Influenced by the likes of Kate Bush and Martin Gore, Rose Redd is an observationist lyricist which is hard to find these days.  Taking an everyday scene and describing every movement, sound and smell so precisely that you could almost have been there is a talent that can only be given at birth.  The new single Girl In A Café sets the scene for a waiting game by, well, a girl in a café.

Unfortunately, nice lyrics a song does not make.  The pride taken in the expressive words are slightly overshadowed by a weak instrumental backing which is ordinary and predictable.  The performance by Redd, whilst she undoubtedly has a voice that is capable of great things, is under par.

It’s a shame because as a nineteen year old solo artist she is brave and unquestionably talented.  Producer Gavin Monaghan (Editors, Robert Plant) claims she is “an artist who effortlessly transcends genres” and that is great praise indeed, so maybe there are better things to come from Rose.

It’s also uncertain whether a song like Girl In A Café is suited to a British audience.  An American audience would (wrongly) call this modern R&B or Soul and maybe they would embrace this single and buy it in their droves.  Perfectly Useless, her rock-dance single from 2013 is maybe where she should head for the time being as the style suits her better, but in the meantime Girl In A Café is close but no cigar.



Published on Louder Than War 7/05/14 - here

Music - Part 218 - Rosie Bans

Rosie Bans – Be Bold EP
Out Now

Scottish singer-songwriter, Rosie Bans releases her debut EP. 

It seems we’re being bombarded with female singer-songwriters at the moment, and some pretty bloody good ones too.  Where have they been hiding, and what have they been putting in their breakfast?  Rosie Bans is the latest to come to our attention (not difficult given her head of proud ginger fire), and the latest to expect big things from.

Writing the sort of music that seems to drip effortlessly from your stereo, Rosie has an ear for a great tune and melody, and also the ability to combine that skill with lyrics we can all associate with – breakdowns, honesty and deceit.  Indeed, EP opener Arguments is a rip roarer of a pop-rock affair with gripping guitars and thrashing drums accompanied by the Bans roar and an incredibly effective string section.  A toe-tapper if ever I heard one, hell more than a  toe-tapper, it stirs an amount of energy that makes me want to go and hit something.  Hard.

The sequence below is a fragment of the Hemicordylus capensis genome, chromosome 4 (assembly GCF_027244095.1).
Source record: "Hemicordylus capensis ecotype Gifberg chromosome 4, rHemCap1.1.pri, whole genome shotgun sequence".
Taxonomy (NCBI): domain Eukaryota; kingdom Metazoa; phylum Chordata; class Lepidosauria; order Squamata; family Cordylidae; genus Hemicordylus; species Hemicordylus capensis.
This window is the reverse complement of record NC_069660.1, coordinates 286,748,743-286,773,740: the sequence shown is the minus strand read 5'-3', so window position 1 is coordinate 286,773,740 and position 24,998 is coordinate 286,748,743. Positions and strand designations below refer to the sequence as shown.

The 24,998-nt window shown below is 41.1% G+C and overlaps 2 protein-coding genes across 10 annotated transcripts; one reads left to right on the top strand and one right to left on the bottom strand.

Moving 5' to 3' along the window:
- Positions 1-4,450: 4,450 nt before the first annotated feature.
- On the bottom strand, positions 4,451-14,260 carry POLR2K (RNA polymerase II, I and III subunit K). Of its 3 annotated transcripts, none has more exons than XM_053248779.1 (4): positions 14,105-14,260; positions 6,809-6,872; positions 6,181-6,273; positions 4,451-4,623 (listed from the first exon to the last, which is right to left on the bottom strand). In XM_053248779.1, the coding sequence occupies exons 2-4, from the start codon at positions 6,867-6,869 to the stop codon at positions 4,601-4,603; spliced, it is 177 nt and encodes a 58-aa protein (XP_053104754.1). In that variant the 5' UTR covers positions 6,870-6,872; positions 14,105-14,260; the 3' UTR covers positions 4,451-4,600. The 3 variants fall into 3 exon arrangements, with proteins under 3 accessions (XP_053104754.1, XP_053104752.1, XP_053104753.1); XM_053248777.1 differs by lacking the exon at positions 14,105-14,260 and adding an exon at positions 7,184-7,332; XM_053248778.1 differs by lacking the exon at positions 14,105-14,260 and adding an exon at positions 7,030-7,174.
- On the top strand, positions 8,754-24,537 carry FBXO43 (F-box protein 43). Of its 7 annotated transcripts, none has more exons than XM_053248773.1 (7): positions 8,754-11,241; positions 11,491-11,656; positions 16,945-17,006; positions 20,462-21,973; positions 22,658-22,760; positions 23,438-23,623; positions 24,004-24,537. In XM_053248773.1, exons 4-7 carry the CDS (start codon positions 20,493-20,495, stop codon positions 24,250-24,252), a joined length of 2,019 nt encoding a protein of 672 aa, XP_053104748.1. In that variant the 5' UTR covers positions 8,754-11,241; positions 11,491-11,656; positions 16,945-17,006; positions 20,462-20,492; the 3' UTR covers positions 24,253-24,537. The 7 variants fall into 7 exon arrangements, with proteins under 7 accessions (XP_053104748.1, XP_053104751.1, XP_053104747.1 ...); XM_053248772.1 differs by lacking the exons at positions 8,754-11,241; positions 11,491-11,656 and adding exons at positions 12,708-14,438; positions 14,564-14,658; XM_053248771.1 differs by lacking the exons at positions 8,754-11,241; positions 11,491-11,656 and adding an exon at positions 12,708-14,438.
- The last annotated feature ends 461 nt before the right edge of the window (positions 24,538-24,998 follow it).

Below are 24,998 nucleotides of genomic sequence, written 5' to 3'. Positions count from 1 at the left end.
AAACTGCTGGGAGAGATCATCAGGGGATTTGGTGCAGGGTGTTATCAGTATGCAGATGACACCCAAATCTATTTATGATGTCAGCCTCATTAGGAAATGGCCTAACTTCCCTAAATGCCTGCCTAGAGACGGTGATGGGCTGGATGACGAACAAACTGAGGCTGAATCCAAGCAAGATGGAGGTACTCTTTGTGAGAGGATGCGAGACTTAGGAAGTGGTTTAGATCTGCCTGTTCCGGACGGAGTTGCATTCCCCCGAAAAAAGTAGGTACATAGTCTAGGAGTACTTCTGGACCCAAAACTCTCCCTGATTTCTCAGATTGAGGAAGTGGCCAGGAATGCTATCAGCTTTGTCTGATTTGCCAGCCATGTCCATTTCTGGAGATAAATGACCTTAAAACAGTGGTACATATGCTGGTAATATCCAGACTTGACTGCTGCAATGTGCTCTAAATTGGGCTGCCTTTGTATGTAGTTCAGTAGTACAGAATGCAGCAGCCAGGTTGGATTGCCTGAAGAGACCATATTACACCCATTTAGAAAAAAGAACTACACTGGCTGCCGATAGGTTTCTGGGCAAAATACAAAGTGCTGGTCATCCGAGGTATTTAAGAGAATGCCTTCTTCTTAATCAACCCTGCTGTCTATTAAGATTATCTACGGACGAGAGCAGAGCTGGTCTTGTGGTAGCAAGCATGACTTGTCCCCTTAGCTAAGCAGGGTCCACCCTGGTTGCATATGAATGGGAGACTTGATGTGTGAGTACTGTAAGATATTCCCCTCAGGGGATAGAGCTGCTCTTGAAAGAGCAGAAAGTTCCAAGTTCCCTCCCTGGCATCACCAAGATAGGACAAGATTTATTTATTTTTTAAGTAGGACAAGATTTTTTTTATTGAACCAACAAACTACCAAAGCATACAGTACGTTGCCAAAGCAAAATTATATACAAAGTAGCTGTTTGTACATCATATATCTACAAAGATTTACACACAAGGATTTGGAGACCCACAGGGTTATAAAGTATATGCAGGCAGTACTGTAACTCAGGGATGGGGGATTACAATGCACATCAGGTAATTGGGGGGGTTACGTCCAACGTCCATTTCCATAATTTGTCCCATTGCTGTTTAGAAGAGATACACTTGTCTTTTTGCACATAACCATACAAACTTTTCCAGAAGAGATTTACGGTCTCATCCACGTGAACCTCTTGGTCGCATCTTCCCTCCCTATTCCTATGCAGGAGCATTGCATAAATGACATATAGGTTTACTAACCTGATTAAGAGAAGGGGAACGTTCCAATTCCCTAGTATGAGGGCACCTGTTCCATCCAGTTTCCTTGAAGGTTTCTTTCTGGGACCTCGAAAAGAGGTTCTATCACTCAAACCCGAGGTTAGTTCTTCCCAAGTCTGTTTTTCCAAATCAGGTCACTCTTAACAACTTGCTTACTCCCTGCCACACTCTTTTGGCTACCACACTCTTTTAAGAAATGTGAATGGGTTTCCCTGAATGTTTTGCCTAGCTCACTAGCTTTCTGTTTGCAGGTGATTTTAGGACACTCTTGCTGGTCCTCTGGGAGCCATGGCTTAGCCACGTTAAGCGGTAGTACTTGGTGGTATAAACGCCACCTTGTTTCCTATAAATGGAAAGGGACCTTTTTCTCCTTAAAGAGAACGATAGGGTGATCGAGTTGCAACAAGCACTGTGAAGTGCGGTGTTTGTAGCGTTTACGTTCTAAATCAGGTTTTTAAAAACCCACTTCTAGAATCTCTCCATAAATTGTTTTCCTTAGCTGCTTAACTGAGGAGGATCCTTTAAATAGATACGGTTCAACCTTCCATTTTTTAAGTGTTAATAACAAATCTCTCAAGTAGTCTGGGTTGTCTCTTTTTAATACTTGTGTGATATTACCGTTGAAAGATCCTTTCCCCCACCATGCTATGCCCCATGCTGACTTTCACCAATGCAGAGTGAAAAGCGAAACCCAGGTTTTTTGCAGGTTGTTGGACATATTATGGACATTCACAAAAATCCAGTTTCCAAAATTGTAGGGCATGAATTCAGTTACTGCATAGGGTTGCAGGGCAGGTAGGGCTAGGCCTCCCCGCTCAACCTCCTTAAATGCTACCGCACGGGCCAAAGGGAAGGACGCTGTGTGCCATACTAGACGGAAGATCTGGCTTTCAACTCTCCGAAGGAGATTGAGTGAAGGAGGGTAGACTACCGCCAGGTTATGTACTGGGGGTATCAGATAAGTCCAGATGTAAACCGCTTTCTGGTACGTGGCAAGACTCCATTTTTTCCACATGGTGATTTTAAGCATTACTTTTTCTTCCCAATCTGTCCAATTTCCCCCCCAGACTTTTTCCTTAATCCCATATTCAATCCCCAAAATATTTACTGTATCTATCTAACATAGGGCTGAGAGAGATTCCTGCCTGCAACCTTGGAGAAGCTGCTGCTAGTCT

Interestingly, what follows is a complete change in style where Rosie moves to a sophisti-pop-soul mood and some quite startling similarities to the incredibly underrated 80s brother duo of Hue & Cry.  In fact such is the likeness, I had to check that they brothers Kane weren’t actually involved somewhere along the way.  Make Believe is the sort of thing they were great at, punchy beats and strong Sinatra/Darrin stylized vocals, even the instrumentation and vocal style of Pat Kane are echoed.  Maybe there’s something in the Glasgow water, the city from where they all hail.

The comparisons to the duo are a compliment.  A huge compliment to an act who were never fully recognized as the talent they were.  Maybe Rosie can make up the lost ground, the time is certainly right for her as her superb songwriting skills are a breath of fresh air.  Bold Light is quite a minimalist affair as keyboards are tinkled behind another assured performance. 

Westbound Ghosts ends a quite brilliant EP and hopefully paves the way for more of the same from a quite undisputed talent.  Her voice rises and cries beautifully with the confidence you wouldn’t ordinarily expect from someone so young. 

Prepare to hear and see more of Rosie.  Prepare to be impressed.



Published on Louder Than War 7/05/14 - here

Music - Part 217 - Ceiling Demons

Ceiling Demons – Dual Sides